Over a period of time, people have started to think about work on networking for interconnecting machines; the search for the most optimized remote communication mechanism has started. While different operating systems have internal protocols for remote communication, the challenge is to expose a framework to developers. TCP/IP protocols are considered as the standard cross-platform communication for the networking process and started focusing on, where computers can communicate in the network.
Technologies like CORBA, DCOM, and Java RMI focused on developing a developer-friendly infrastructure. These technologies wanted to try language-agnostic communication which is very important for the client-server architecture.
gRPC and REST:
gRPC stands for Remote Procedure Call, which is an open-source technology used for remote procedure call system.
Google develops gRPC. In some ways, gRPC is like REST which provides a provision to send requests from a client to a server. However, these are different in some ways. The following are points to be considered to understand how REST and gRPC works:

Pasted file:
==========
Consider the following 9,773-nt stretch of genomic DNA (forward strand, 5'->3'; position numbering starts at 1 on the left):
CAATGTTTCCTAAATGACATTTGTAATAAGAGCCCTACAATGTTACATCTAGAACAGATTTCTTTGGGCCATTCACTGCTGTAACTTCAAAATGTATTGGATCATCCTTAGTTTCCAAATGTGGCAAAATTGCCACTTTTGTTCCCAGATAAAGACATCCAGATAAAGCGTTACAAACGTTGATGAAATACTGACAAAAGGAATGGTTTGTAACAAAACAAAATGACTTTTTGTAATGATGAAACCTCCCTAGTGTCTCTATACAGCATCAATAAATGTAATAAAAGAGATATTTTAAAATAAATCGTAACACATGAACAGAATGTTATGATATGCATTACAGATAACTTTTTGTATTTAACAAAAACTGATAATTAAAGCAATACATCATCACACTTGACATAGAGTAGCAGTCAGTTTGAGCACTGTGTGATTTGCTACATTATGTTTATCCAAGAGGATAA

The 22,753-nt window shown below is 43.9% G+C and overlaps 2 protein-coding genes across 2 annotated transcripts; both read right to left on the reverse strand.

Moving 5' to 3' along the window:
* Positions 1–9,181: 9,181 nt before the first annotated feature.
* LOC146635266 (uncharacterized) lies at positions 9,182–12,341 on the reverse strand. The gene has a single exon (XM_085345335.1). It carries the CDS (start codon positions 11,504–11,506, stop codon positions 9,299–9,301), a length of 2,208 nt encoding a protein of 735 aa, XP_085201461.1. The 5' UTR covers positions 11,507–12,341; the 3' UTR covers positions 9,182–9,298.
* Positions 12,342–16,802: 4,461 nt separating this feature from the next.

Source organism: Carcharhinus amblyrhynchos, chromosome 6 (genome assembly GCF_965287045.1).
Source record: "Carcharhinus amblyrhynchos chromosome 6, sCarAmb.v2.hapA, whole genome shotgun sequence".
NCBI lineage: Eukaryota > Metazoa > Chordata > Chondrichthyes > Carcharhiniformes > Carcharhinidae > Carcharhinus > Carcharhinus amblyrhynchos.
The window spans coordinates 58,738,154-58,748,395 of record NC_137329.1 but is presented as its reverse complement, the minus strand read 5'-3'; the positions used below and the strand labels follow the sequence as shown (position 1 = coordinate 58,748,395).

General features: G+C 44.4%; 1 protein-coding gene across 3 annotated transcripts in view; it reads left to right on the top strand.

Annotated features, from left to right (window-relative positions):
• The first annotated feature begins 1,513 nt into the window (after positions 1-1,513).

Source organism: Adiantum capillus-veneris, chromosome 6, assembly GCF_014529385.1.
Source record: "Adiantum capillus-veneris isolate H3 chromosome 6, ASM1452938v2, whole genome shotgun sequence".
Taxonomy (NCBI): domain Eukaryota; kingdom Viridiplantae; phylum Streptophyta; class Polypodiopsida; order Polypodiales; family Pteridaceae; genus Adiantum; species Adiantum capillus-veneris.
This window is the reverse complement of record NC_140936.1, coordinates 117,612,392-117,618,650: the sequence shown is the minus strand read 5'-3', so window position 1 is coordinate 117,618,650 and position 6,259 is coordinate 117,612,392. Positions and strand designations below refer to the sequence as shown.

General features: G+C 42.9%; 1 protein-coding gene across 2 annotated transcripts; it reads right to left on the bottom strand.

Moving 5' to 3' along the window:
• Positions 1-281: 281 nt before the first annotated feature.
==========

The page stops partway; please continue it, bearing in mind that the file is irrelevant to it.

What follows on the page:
- Both REST and gRPC are language-agnostic; many tools are available for most of the popular languages
- gRPC works on the contract bases, to define a contract .proto files are used. This looks similar to Swagger’s swagger.json and to ReFit’s shared interface. With this, any programming language can be generated from those files
- gRPC uses Protobuf (which is a Protocol Buffer) binary serialization. In this way, it is different from REST, where REST serializes to JSON or XML. The binary serialization is smaller and also faster
- gRPC used to create enduring connections with the help HTTP/2 protocol. This protocol is simpler and compact, while REST uses HTTP 1.x protocol
- HTTP 1.1 needs a TCP handshake for each and every request while this causes connection not to be in close state HTTP/2
- Multiplexed streams are used for HTTP/2 connection. So with a single TCP connection, many streams are possible. These streams are executed in parallel which avoids waiting for each other like in HTTP 1.1
- gRPC supports bidirectional streaming
From these comparisons and knowledge, we can decide where using gRPC will be an advantage, some examples like in microservices, point-to-point real-time communication, Polyglot, Network constrained environments. Also, we should be clear that gRPC is not an alternate for REST/HTTP APIs, however, it provides an improvement in productivity and also results in performance benefits in specific scenarios, where we can choose gRPC.